It’s early evening in Jardin Colombia. I’m sitting at a sidewalk cafe in the central plaza, chatting in makeshift Spanish with a coffee farmer wearing a cowboy hat. In the background I hear the clip-clop of horses pacing cobblestone streets. As the sun sets behind the snow-capped peaks of nearby Nevados National Park, the plaza comes to life with street performers and families. This is exactly what I imagined Colombia would be like, and one of the best things to do in Jardin is simply to experience it.
Jardin is a small town in Colombia’s Zona Cafetera — the “Coffee Axis.” It’s deeply traditional — businesses close for long siestas, most restaurants serve only a menu del dia, people know their neighbors, coffee is the lifeblood of the town, and everyone — I do mean everyone — has a horse.
Better yet, even though it’s just three hours from Medellin, Jardin is still remote enough and hard enough to reach to remain firmly off the beaten path. You can walk around the city center for hours without seeing another gringo. Word is slowly spreading and a small-scale tourism industry now exists here, but it mostly caters to Colombians on weekend trips. Visit during the week and it’s amazingly low-key.
While Jardin is quiet, it’s certainly not boring. In this post, I’ll cover the top things to do in Jardin Colombia so you can plan the perfect trip!
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The best things to do in Jardin: Drink coffee and people-watch
Jardin is the kind of place where you don’t really have to do anything. It’s enough to simply by a coffee from any cafe on the plaza, choose your brightly colored table to sit at, and people-watch for hours. It’s magical.
Unlike most of Colombia, where locals don’t really drink coffee and you mostly end up with terrible tinto (instant coffee), coffee culture is huge in Jardin. Every cafe in town serves great beans, which were probably recently harvested from a farm within 10 km of town. You can still order a tinto, but it will be a proper single-origin brew the likes of which you’d pay $6 for in a cafe in the U.S.
Additionally, Jardin’s coffee scene is very small-business-oriented. You won’t find Juan Valdez here, and pretentious third-wave coffee shops are a big no-no. Jardin’s cafes are accessible to all, down-to-earth and very friendly. And every dollar you spend goes directly to the community and local farmers.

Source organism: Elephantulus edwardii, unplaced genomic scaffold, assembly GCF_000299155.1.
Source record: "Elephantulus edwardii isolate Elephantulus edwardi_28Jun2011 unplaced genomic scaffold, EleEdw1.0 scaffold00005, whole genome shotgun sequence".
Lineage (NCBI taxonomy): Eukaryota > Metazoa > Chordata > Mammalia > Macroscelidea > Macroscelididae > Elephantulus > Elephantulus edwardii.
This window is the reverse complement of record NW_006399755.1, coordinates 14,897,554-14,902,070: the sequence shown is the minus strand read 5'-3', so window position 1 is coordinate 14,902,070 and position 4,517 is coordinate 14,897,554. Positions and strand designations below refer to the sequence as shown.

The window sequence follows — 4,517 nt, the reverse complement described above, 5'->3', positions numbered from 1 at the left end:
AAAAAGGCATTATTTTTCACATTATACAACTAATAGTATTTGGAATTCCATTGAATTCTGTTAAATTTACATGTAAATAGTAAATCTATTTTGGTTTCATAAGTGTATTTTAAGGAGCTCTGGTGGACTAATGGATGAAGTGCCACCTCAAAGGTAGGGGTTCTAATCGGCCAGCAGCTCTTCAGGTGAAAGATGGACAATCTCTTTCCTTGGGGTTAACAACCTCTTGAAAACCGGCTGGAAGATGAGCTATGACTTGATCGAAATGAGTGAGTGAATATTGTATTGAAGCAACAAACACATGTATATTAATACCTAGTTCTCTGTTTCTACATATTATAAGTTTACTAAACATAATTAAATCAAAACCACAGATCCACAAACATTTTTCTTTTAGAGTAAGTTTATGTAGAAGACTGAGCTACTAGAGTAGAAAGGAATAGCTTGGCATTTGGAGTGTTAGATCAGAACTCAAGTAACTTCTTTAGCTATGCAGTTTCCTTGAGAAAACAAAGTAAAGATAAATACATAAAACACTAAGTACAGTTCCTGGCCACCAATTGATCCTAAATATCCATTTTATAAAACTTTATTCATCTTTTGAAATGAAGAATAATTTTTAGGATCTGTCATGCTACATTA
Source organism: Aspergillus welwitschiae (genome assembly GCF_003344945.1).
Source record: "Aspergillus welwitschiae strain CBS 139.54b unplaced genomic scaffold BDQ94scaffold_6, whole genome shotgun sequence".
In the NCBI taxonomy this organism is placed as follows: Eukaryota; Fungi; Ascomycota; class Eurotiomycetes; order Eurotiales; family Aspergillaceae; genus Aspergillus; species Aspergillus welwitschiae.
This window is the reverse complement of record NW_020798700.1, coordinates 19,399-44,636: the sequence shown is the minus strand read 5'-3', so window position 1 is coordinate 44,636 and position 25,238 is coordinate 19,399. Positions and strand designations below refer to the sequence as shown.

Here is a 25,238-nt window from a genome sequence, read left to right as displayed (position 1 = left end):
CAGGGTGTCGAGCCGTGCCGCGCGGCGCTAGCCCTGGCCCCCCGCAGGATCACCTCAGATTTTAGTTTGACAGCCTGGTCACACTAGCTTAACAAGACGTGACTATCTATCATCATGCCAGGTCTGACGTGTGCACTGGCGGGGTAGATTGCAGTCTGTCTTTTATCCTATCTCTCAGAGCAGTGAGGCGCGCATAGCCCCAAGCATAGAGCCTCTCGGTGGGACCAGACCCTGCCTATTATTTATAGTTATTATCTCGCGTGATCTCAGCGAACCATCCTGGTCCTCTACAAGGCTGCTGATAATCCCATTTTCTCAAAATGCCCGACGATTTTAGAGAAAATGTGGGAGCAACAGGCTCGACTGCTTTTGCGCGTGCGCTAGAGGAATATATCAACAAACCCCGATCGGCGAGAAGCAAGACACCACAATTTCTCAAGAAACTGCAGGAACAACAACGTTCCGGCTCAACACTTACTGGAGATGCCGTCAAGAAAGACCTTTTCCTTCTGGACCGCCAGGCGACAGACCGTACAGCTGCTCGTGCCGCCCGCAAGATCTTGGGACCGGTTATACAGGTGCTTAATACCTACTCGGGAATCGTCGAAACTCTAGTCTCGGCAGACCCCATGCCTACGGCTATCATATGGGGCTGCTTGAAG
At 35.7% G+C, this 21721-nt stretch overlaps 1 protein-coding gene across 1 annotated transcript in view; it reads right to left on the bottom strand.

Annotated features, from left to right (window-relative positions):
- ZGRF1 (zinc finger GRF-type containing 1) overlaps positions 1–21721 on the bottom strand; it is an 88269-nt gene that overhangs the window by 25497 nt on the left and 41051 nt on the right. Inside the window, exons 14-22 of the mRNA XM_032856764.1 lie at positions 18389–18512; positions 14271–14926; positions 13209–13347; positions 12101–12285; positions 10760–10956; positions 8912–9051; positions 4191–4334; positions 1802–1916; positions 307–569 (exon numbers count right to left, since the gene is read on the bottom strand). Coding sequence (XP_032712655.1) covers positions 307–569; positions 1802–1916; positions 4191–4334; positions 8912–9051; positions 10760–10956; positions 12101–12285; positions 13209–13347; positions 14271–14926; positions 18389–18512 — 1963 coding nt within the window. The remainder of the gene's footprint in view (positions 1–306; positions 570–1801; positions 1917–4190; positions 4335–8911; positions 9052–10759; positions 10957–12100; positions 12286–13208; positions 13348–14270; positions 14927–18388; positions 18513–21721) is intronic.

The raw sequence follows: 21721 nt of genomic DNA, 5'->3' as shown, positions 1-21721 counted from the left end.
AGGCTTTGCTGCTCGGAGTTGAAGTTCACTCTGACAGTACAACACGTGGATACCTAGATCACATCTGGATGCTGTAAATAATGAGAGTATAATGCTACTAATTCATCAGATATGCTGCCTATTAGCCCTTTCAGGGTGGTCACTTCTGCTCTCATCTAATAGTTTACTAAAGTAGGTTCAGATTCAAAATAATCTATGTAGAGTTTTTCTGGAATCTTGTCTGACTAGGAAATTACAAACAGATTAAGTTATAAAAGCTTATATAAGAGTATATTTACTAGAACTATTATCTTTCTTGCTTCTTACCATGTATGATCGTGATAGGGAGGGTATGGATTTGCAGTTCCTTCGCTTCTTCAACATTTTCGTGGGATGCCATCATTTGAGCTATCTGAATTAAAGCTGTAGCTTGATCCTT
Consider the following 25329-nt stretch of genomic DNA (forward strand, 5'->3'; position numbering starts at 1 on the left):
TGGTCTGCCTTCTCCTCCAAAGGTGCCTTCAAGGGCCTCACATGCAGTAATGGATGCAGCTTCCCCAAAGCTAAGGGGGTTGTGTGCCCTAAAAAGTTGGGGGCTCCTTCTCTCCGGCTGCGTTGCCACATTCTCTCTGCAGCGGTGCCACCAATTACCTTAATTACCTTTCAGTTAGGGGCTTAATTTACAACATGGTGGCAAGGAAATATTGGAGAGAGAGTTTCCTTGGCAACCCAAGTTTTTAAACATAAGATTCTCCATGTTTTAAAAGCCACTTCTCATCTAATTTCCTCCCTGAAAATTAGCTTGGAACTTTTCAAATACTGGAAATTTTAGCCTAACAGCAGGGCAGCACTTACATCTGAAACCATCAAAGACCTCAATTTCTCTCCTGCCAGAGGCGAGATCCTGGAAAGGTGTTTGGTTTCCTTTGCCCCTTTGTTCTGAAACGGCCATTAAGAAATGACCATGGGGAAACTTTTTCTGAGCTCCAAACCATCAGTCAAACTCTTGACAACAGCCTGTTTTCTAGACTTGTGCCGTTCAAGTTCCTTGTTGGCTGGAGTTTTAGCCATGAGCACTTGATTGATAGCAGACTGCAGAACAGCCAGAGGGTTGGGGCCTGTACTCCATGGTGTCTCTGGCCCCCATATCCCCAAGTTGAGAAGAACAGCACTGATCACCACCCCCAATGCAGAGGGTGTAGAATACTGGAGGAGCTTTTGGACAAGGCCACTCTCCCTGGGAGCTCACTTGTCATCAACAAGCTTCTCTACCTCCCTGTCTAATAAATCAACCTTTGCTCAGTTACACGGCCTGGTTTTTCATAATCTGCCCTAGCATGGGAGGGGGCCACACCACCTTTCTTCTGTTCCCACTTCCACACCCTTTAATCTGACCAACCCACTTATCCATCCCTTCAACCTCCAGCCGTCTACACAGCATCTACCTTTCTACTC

Plus the people-watching is simply amazing. Old men play dominoes or poker, or sit and read the paper. Entire families gather for an afternoon on the town. Millennial friends gossip about their relationship troubles. It really feels like you’ve stepped back 100 years in time.
While you can get great coffee and people-watch literally anywhere in Jardin, a couple places stand out. De Los Andes Cafe has the perfect balcony for wiling away an afternoon, and it runs community projects for local farmers. And Cafe Macanas has a lovely interior courtyard and delicious pastries and breakfasts. A tinto at either costs less than 2,000 COP.
Walk around town and explore the architecture
Jardin’s trademark architectural style is typical for the Zona Cafetera — white houses with brightly painted balconies. You can see similar styles in Guatape or Salento. But what makes Jardin Colombia more charming is that it doesn’t feel like a show put on for tourists — the beautiful houses are actually people’s homes and shops, not tacky souvenir places or boutique hotels.
Two of the prettiest streets are Calle 9 running southwest from the plaza, and Carrera 5 running northwest from the plaza. But really, you can pick any random side street and you’ll find some lovely buildings.
You can poke your nose into any of the churches while you’re walking around. The Gothic cathedral on the central plaza is beautiful, as is the much smaller chapel at Carrera 2 and Calle 7.
The best time to walk around for photography is in the early evening, right at dusk — 5-6 pm. You could also go exploring early in the morning, around 7 am, but the people-watching isn’t as interesting since most people are still at home.
Top things to do in Jardin for active travelers: Go for a hike
Jardin is in the foothills of Los Nevados National Park — one of the high-altitude mountain ranges in Colombia. On a clear day you can see the 4,000+-meter peaks from the town center. But most of the area immediately around town is green hills rather than huge mountains. This makes day hiking one of the best activities in Jardin.
If you simply walk to the outskirts of town, you can pick up a trail pretty much anywhere in Jardin Colombia. A loose network of footpaths runs through the coffee farms and villages in the surrounding hills. The route is more or less circular, and you can see the town from pretty much everywhere, so it’s impossible to get lost.